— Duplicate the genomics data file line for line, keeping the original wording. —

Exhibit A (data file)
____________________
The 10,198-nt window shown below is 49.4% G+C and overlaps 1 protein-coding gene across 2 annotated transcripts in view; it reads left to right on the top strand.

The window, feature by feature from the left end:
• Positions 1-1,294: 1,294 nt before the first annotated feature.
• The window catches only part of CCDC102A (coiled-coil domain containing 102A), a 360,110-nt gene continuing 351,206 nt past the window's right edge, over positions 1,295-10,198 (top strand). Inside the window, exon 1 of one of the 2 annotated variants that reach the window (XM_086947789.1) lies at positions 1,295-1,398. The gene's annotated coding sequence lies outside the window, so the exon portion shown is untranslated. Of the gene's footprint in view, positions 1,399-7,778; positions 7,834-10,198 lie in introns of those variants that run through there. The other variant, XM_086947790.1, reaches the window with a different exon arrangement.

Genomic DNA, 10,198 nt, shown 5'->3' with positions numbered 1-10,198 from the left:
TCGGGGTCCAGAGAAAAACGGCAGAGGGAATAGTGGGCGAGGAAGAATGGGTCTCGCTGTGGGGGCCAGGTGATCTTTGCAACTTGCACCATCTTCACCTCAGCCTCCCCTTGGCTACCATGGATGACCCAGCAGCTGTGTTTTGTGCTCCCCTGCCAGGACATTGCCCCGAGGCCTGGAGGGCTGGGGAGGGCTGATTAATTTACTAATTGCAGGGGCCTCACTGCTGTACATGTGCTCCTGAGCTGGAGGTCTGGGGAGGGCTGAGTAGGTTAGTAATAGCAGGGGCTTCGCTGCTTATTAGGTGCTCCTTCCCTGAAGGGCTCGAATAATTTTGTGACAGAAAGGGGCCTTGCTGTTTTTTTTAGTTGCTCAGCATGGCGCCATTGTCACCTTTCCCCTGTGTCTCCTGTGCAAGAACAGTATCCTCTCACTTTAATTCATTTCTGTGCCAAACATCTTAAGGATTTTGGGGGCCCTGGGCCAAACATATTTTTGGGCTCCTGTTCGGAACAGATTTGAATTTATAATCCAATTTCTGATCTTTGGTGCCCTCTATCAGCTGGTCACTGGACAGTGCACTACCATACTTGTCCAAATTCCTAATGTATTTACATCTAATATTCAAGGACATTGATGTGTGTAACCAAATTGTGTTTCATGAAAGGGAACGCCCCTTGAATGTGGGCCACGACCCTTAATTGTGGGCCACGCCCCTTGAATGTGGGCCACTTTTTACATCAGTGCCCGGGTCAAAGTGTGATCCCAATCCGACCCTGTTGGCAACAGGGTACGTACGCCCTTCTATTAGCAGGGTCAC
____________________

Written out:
The 10,198-nt window shown below is 49.4% G+C and overlaps 1 protein-coding gene across 2 annotated transcripts in view; it reads left to right on the top strand.

The window, feature by feature from the left end:
• Positions 1-1,294: 1,294 nt before the first annotated feature.
• The window catches only part of CCDC102A (coiled-coil domain containing 102A), a 360,110-nt gene continuing 351,206 nt past the window's right edge, over positions 1,295-10,198 (top strand). Inside the window, exon 1 of one of the 2 annotated variants that reach the window (XM_086947789.1) lies at positions 1,295-1,398. The gene's annotated coding sequence lies outside the window, so the exon portion shown is untranslated. Of the gene's footprint in view, positions 1,399-7,778; positions 7,834-10,198 lie in introns of those variants that run through there. The other variant, XM_086947790.1, reaches the window with a different exon arrangement.

Genomic DNA, 10,198 nt, shown 5'->3' with positions numbered 1-10,198 from the left:
TCGGGGTCCAGAGAAAAACGGCAGAGGGAATAGTGGGCGAGGAAGAATGGGTCTCGCTGTGGGGGCCAGGTGATCTTTGCAACTTGCACCATCTTCACCTCAGCCTCCCCTTGGCTACCATGGATGACCCAGCAGCTGTGTTTTGTGCTCCCCTGCCAGGACATTGCCCCGAGGCCTGGAGGGCTGGGGAGGGCTGATTAATTTACTAATTGCAGGGGCCTCACTGCTGTACATGTGCTCCTGAGCTGGAGGTCTGGGGAGGGCTGAGTAGGTTAGTAATAGCAGGGGCTTCGCTGCTTATTAGGTGCTCCTTCCCTGAAGGGCTCGAATAATTTTGTGACAGAAAGGGGCCTTGCTGTTTTTTTTAGTTGCTCAGCATGGCGCCATTGTCACCTTTCCCCTGTGTCTCCTGTGCAAGAACAGTATCCTCTCACTTTAATTCATTTCTGTGCCAAACATCTTAAGGATTTTGGGGGCCCTGGGCCAAACATATTTTTGGGCTCCTGTTCGGAACAGATTTGAATTTATAATCCAATTTCTGATCTTTGGTGCCCTCTATCAGCTGGTCACTGGACAGTGCACTACCATACTTGTCCAAATTCCTAATGTATTTACATCTAATATTCAAGGACATTGATGTGTGTAACCAAATTGTGTTTCATGAAAGGGAACGCCCCTTGAATGTGGGCCACGACCCTTAATTGTGGGCCACGCCCCTTGAATGTGGGCCACTTTTTACATCAGTGCCCGGGTCAAAGTGTGATCCCAATCCGACCCTGTTGGCAACAGGGTACGTACGCCCTTCTATTAGCAGGGTCAC